Friday, January 06, 2006

Asking for what we want

For many years, I have had a certain ambivalence about asking for what I want. Somewhere, I acquired a belief that it was not exactly wrong, but maybe tacky, to ask directly. So it always seems somewhat unfair to me when I notice that people are getting what they want simply because they ask for it.

I notice that I am not alone, when I search out sales experts and find them divided between the ones who say "you have to ask for the sale" and the ones who say "you do not have to ask if you have done everything else well." Asking for the sale is hard. It presupposes a risk of rejection. It also presupposes that we know what we want and are willing to be held accountable for wanting it. It is convenient to hope that we will not have to ask if we do everything else right. I am always suspicious of this kind of convenience.

Some people carry this further: they do not want even to let themselves know what they want. Nothing will stand between them and the things they want as long as they do not htink very hard about what it is they want. They will not be held accountable, even by themselves. These are not people who have horrible, twisted desires. They are simply people who have good reasons to value being stuck where they are, people who resist the knowledge that the one thing denied us as human beings is to stand still. We need direction because we are always going someplace. Change happens.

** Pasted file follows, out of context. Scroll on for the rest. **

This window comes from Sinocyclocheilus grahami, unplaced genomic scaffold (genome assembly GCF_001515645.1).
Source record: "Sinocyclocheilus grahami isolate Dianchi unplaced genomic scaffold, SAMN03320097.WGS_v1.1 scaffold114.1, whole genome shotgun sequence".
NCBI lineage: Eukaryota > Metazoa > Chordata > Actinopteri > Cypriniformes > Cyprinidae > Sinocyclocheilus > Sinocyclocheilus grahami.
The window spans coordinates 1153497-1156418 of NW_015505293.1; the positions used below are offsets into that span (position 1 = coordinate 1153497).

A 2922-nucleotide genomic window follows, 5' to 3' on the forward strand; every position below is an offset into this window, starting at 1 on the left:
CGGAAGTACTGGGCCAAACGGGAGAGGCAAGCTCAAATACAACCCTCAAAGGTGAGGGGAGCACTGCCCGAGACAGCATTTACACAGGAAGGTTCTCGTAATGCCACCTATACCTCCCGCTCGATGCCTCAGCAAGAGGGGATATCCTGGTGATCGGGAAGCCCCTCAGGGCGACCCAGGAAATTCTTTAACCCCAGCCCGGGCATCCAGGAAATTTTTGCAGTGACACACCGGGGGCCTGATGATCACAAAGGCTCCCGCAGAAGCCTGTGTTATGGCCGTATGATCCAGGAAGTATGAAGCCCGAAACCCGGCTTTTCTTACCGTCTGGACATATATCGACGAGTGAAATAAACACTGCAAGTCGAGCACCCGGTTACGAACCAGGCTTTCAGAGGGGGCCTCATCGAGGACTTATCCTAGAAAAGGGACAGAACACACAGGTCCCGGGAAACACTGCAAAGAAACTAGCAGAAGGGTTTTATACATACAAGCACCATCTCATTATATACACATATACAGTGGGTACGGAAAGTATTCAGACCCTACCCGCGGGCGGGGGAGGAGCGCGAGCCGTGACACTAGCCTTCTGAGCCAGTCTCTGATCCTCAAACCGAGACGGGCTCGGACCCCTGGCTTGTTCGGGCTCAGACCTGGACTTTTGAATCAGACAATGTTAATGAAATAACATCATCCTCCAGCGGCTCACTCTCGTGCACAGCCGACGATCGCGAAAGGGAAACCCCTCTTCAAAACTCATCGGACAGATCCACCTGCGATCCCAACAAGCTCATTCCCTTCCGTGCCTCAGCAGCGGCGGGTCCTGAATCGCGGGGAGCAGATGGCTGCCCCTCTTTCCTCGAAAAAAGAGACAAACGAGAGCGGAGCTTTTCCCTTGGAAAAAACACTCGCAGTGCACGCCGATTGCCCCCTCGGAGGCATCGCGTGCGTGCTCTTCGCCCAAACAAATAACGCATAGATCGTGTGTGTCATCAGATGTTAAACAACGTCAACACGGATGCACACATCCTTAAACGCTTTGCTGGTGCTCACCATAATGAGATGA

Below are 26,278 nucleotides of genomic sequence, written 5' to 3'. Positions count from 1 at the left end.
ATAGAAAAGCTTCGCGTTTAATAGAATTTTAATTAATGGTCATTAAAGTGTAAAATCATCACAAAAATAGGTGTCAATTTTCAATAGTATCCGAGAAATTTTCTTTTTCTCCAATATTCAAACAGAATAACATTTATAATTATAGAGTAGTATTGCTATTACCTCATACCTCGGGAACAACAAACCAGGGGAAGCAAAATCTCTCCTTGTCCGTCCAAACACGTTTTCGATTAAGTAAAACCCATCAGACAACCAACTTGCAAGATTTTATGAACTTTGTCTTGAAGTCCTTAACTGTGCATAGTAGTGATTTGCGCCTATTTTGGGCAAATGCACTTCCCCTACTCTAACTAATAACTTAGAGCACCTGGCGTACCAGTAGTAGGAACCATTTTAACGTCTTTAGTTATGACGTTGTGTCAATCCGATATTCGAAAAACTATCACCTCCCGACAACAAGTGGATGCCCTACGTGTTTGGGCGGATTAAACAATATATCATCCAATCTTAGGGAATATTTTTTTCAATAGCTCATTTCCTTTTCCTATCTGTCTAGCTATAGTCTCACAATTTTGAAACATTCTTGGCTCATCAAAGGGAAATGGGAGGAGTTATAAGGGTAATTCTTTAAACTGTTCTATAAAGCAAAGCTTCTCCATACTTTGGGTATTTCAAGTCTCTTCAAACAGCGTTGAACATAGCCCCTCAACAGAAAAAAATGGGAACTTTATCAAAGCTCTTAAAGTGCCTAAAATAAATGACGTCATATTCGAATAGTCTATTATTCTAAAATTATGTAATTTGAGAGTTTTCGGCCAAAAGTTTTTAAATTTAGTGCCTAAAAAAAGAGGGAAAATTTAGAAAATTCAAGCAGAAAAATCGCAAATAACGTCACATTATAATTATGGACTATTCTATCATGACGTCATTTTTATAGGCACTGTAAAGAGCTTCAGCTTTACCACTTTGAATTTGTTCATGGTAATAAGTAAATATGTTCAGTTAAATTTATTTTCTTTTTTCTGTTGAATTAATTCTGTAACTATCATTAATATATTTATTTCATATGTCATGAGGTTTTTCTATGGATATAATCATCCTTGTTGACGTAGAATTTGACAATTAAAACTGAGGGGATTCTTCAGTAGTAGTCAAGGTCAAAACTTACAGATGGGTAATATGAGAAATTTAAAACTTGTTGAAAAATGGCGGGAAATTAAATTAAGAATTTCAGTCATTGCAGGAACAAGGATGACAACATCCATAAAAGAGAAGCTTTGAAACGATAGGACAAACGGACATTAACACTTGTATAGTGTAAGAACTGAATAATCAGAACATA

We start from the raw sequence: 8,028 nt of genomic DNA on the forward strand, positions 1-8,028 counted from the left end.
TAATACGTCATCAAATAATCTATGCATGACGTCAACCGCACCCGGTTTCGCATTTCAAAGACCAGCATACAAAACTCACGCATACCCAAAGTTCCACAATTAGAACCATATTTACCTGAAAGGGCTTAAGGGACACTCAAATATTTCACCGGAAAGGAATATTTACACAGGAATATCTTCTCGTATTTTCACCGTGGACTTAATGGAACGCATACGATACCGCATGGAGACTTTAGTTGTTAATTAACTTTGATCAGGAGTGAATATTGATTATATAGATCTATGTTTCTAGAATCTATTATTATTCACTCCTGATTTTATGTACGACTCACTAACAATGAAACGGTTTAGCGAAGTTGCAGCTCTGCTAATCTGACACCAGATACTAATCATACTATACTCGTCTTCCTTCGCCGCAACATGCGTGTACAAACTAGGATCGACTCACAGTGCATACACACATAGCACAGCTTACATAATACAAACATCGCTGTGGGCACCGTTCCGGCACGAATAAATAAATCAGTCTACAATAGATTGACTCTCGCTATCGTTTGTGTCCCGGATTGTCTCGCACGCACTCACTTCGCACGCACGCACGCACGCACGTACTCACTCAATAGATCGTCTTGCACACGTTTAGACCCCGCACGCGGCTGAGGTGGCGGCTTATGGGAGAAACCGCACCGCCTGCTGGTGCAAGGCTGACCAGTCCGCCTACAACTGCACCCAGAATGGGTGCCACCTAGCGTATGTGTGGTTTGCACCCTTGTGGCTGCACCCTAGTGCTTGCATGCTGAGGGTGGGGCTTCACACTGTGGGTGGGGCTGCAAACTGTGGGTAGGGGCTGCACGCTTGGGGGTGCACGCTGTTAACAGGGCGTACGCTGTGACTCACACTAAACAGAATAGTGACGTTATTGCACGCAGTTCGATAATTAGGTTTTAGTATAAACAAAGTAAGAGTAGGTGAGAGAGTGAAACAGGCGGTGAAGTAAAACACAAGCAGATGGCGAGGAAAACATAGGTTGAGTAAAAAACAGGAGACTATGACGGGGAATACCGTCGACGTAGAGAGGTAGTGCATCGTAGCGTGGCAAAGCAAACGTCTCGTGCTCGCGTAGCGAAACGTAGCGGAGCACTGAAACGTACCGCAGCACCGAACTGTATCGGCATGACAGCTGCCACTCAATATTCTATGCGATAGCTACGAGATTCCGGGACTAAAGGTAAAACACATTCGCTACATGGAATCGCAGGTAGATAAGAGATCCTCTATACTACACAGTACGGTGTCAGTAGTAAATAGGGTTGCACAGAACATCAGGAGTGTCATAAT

I am learning to ask for what I want. Not all the time and not from everyone I meet. Sometimes - when I have a voice for what I really want. I am learning that asking is not always the same as being exposed. The dazzling clarity of a simple request can distract attention from the muddle from which it issues. I am noticing that one of the reasons people who ask get what they want is that life rewards people who believe that change can bring good things. And who show a little moxy as they express that belief.

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